Posted on | August 6, 2012 by Susan Yoshihara, Ph.D. |
Every year on this date I am bewildered (I admit, saddened) that we celebrate the Feast of the Transfiguration and recall the day the U.S. dropped an atomic bomb on Japan at Hiroshima. The bombing of Nagasaki followed three days later.
This year I have a little more insight into the logic of this co-incidence having recently finished Fr. Paul Glynn’s A Song For Nagasaki, biography of University of Nagasaki radiology professor and convert Dr. Takashi Nagai, and his companion book on the life of Satoko Kitahara, The Smile of a Ragpicker.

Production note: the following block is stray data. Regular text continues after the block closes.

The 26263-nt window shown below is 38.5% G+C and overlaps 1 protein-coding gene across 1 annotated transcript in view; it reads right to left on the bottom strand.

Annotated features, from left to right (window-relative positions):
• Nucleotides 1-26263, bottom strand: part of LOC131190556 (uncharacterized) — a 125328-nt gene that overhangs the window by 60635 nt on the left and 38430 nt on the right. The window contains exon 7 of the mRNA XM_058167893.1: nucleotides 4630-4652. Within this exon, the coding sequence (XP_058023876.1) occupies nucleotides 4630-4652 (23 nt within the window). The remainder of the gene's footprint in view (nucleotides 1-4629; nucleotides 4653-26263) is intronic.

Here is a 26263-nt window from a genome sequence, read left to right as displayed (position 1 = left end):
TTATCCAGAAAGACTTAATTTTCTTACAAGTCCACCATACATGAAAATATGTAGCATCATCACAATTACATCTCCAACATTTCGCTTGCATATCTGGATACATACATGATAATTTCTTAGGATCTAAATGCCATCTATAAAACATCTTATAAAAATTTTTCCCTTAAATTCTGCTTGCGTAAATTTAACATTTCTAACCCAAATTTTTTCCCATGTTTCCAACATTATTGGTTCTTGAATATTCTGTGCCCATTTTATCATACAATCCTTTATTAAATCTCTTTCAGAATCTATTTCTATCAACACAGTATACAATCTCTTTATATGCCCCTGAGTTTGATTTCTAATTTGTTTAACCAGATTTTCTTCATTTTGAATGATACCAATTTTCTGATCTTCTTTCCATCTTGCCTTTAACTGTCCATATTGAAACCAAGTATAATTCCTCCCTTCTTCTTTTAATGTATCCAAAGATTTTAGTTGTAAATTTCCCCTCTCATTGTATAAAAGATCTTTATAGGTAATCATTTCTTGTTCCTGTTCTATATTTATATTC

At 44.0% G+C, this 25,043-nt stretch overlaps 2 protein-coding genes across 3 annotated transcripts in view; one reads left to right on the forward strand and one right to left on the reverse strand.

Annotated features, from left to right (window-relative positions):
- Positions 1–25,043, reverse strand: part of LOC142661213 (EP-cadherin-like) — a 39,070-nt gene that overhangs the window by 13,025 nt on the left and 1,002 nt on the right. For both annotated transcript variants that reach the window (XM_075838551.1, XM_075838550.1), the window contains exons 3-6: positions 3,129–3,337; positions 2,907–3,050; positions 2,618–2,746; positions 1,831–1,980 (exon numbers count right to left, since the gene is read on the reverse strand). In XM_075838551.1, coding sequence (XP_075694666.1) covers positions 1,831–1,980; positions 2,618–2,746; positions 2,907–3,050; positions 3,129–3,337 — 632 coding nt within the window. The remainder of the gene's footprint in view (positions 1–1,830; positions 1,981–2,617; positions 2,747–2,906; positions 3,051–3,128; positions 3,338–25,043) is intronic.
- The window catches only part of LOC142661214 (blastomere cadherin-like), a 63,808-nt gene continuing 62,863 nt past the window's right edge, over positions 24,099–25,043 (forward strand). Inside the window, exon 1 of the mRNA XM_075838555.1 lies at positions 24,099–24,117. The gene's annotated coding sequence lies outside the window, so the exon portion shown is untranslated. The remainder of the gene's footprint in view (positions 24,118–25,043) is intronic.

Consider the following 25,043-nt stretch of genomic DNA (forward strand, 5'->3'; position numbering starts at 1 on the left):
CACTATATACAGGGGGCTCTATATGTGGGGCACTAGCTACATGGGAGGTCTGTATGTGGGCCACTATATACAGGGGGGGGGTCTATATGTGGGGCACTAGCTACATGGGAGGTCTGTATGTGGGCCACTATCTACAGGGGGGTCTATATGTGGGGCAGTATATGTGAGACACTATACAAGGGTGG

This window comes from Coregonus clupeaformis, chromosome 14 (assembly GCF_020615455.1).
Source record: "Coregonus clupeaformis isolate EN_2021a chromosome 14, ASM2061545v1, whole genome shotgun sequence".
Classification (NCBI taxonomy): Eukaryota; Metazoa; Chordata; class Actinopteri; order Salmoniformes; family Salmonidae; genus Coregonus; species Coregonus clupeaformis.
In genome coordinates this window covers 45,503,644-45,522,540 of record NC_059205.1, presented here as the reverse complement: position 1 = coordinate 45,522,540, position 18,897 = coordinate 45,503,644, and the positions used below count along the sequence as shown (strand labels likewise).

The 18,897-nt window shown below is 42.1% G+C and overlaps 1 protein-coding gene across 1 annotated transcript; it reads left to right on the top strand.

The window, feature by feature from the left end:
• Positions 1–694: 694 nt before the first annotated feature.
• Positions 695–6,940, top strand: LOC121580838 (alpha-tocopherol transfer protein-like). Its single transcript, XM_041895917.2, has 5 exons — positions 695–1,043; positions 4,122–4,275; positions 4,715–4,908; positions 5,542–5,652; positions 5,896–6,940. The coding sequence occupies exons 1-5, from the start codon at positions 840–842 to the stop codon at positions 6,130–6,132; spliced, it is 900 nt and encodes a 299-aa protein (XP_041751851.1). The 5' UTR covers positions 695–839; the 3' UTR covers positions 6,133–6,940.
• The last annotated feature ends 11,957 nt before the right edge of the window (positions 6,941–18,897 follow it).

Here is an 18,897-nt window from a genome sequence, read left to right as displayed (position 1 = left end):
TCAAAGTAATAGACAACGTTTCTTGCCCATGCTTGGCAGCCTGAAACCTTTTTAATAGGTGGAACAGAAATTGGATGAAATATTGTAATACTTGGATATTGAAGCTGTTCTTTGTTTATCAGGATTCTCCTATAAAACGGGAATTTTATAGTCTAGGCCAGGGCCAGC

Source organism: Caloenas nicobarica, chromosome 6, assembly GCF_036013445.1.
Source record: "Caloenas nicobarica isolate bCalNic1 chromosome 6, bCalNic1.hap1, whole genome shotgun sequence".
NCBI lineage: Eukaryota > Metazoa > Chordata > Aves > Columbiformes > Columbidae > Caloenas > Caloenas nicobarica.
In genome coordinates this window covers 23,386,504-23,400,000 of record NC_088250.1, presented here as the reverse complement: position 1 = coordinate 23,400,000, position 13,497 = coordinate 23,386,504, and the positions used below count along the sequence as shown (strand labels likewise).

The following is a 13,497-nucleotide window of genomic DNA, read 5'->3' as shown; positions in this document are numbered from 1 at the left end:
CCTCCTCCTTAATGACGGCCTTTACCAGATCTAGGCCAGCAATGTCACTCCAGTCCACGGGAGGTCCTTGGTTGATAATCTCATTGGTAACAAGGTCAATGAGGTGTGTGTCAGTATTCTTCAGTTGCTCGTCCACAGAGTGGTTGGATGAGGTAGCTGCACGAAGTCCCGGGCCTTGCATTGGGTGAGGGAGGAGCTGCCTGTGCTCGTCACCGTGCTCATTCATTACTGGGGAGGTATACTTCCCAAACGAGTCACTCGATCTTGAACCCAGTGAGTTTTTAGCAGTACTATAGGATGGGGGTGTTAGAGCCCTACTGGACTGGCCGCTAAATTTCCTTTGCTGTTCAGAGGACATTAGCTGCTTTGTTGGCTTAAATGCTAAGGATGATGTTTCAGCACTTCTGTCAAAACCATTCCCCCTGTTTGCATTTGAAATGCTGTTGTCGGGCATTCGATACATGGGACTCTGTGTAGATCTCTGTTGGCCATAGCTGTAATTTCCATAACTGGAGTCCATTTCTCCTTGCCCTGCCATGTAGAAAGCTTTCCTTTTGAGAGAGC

Dr. Nagai lost his wife in the attack and eventually died from his exposure, but not before making sure we could find something truly beautiful in the rubble. His spiritual explanation for why the bomb was dropped–by a last minute change in the weather–atop the Catholic cathedral and the homes of Japan’s long-hidden, long-suffering Catholic community is highly provocative.
Satoko’s story, too, is a testament to life and not death. Not to the poverty and disease which killed her and so many in post-war Tokyo, but to the joy of conversion and abandoning a wealthy station to suffer in solidarity with the poorest of the poor.